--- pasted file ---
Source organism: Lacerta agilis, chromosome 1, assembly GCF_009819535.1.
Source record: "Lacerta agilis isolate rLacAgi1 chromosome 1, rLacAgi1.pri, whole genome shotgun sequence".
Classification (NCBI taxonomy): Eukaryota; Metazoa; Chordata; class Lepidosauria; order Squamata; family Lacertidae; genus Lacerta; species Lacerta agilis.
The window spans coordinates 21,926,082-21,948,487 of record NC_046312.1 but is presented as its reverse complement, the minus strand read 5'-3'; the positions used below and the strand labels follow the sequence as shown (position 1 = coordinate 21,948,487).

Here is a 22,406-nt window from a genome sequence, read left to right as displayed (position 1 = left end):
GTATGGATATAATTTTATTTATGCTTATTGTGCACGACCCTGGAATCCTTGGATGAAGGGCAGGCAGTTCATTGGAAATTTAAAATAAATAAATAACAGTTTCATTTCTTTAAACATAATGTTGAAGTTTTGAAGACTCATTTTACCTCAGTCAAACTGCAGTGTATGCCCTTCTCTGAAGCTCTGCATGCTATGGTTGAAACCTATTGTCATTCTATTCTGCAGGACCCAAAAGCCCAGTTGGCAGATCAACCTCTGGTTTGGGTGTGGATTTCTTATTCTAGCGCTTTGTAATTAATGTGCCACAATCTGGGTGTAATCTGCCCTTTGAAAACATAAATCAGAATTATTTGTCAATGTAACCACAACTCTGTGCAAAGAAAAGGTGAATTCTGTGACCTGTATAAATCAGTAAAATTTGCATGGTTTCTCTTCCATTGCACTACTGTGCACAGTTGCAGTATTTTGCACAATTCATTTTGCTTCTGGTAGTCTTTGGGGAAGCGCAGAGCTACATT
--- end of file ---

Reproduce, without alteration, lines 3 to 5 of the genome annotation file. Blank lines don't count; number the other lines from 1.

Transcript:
Classification (NCBI taxonomy): Eukaryota; Metazoa; Chordata; class Lepidosauria; order Squamata; family Lacertidae; genus Lacerta; species Lacerta agilis.
The window spans coordinates 21,926,082-21,948,487 of record NC_046312.1 but is presented as its reverse complement, the minus strand read 5'-3'; the positions used below and the strand labels follow the sequence as shown (position 1 = coordinate 21,948,487).

Here is a 22,406-nt window from a genome sequence, read left to right as displayed (position 1 = left end):